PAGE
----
Do Good, Live Long, and Prosper. It turns out that helping out and being kind to others is not only good for your health; science suggests it can even help you live longer.
That Warm, Fuzzy Feeling
Have you experienced good feelings after helping someone, in even a small way? Whether it’s assisting someone in crossing the street safely or donating money to charity, studies demonstrate that lending a helping hand can actually boost your physical and mental health.
With mental health garnering the spotlight recently, doing good deeds might present a simple and effective way to be part of a solution to improve mental health in ourselves and those around us.
Additional research found that people who regularly help others through volunteering in their community considered themselves to have generally better health than those who did not. One study also suggested that seniors who do volunteer work may live longer.
So, what is really happening to us when we help or give to others? Neurological research reveals that charitable acts activate the mesolimbic pathway, which is the “reward” center of the brain. This reward center releases brain chemicals called endorphins that produce a feel-good sensation.
These feel-good endorphins include serotonin (a chemical that regulates mood), oxytocin (a chemical associated with empathy), and dopamine (the “happy” chemical). Do you feel a kind of excitement when you give someone a gift? It’s because the act of giving causes the brain to release these endorphins.
The endorphins produced by doing charitable work may also play a role in pain reduction. For example, pain occurring while “giving for a cause,” such as blood donation, is perceived as less painful by some donors than getting a blood test done.
From a health care standpoint, studies also indicate that patients who engage in volunteer work have lower blood sugar levels. When hospitalized, they are less prone to inflammation and spend less time in recovery than patients who avoided volunteering.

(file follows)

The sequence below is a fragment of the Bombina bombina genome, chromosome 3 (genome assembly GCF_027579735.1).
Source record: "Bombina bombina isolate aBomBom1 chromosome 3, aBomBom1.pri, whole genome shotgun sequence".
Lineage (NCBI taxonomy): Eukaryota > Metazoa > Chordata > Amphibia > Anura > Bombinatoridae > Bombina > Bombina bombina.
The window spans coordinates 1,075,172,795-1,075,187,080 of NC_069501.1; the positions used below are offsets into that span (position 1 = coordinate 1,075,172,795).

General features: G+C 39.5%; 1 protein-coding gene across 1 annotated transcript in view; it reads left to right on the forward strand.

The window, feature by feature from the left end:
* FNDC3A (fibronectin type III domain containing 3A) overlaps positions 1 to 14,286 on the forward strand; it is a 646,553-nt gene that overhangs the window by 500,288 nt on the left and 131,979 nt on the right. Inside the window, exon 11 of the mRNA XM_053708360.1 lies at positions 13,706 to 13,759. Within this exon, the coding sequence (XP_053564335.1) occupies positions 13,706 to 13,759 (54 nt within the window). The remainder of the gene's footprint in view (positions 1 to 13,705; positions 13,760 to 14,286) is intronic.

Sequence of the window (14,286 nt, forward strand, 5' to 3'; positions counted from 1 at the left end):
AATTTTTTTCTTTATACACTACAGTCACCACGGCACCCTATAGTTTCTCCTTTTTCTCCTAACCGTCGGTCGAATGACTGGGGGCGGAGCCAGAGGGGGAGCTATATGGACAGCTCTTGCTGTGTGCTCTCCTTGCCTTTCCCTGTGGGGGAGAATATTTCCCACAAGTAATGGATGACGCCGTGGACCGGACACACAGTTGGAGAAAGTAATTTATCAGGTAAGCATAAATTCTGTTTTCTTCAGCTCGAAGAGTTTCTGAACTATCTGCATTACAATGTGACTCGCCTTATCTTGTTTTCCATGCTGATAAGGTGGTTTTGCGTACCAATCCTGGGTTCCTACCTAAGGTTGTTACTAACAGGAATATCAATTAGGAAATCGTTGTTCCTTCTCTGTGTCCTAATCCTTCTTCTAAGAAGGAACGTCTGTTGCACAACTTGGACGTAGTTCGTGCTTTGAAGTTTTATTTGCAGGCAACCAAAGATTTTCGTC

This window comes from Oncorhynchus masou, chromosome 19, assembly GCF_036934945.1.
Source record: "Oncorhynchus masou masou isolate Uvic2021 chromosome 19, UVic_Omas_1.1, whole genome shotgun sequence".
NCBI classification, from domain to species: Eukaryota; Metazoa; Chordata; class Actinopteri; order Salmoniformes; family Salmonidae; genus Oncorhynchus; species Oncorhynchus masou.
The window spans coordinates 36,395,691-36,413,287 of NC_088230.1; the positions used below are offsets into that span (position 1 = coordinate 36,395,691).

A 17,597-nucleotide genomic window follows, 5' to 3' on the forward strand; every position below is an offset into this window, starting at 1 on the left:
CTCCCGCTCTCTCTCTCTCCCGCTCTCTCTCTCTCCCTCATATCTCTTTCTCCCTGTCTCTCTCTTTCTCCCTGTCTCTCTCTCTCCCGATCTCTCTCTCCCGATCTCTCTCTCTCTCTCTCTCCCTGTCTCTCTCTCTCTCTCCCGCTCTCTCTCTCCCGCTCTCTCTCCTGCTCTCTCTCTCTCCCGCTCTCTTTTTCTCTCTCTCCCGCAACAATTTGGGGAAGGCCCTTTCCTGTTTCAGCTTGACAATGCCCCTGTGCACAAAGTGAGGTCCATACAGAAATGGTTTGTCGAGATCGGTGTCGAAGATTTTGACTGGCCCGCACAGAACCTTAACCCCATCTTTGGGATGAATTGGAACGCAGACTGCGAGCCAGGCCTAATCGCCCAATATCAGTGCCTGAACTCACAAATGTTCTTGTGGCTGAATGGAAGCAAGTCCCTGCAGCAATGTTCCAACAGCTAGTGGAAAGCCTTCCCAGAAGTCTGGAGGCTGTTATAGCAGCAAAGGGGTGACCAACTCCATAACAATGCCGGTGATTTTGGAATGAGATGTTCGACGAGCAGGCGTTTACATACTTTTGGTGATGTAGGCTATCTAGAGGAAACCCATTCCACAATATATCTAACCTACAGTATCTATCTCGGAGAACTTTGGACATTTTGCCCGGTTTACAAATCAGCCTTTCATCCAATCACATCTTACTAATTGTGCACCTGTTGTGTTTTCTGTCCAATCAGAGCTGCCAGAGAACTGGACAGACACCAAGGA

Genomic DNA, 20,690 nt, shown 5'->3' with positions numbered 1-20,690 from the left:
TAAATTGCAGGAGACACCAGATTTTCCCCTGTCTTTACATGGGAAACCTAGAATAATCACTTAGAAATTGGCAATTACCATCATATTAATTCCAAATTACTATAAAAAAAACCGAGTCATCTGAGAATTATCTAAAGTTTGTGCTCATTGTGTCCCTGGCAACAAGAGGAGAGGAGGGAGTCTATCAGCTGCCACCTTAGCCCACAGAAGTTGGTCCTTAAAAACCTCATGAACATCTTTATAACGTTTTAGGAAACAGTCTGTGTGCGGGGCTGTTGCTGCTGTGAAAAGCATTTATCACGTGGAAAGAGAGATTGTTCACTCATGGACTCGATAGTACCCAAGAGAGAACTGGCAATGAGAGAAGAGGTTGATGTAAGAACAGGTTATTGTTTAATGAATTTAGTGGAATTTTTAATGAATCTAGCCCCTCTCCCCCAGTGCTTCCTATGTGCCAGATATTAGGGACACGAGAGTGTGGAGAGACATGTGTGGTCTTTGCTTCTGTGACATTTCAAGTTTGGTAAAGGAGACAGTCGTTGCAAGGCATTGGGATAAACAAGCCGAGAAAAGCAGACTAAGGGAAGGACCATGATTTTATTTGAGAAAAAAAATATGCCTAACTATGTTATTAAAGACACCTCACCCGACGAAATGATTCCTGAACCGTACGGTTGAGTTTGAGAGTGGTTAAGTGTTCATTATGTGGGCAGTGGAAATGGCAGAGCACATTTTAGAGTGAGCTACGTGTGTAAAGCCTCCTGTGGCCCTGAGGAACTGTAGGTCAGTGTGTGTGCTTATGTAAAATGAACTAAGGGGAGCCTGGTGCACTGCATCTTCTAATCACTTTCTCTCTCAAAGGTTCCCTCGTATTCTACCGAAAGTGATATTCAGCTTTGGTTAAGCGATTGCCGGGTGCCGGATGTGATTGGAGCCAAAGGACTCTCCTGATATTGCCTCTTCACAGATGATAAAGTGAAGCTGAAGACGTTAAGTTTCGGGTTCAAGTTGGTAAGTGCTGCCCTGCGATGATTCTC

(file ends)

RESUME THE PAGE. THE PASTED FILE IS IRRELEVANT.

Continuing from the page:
This is good news for a strained health care system where hospital beds are in high demand. Other research also revealed a 24% reduction in the risk of early death for older adults who volunteered regularly.
What You Can Do
There’s a common saying that “the tiniest acts of kindness still have the potential to make a positive change for others.” By incorporating these small gestures into daily living, we can not only “pay it forward” but give our own physical and mental health a booster shot. Here are some you can try right away:
- Be grateful. Say thank you more often. You may be surprised what a difference it makes, and there is no shortage of opportunities to say it in a day. Say thank you at the end of a phone call or an email. Thank your restaurant server, your children’s teachers, and your neighbors when they shovel your walk along with their own. It’s painless and free!
- Compliment people. A sincere “you look good today” can mean the world to someone not quite feeling up to par that day.
- Help out. Open a door for someone if their hands are full, or offer directions to someone who looks confused or lost. Pick up a dropped item and return it to its owner. Opportunities to help are everywhere if you just look.
- Be a good citizen. Keep your little corner of the universe tidy and maybe part of someone else’s too. Collect loose litter blown against a fence or tree and dispose of it. Practice the three R’s – reduce, reuse, and recycle.
- Reach out online. Post a helpful response in an online forum or social media thread. Donate to a fund-me page for a person or event you’d like to support. Email someone just to stay in touch, or offer encouragement if they’re going through a rough patch.
- Be kind to strangers. Offer someone your seat on public transit, or your place in line at the supermarket checkout. The easiest kindness of all? A smile.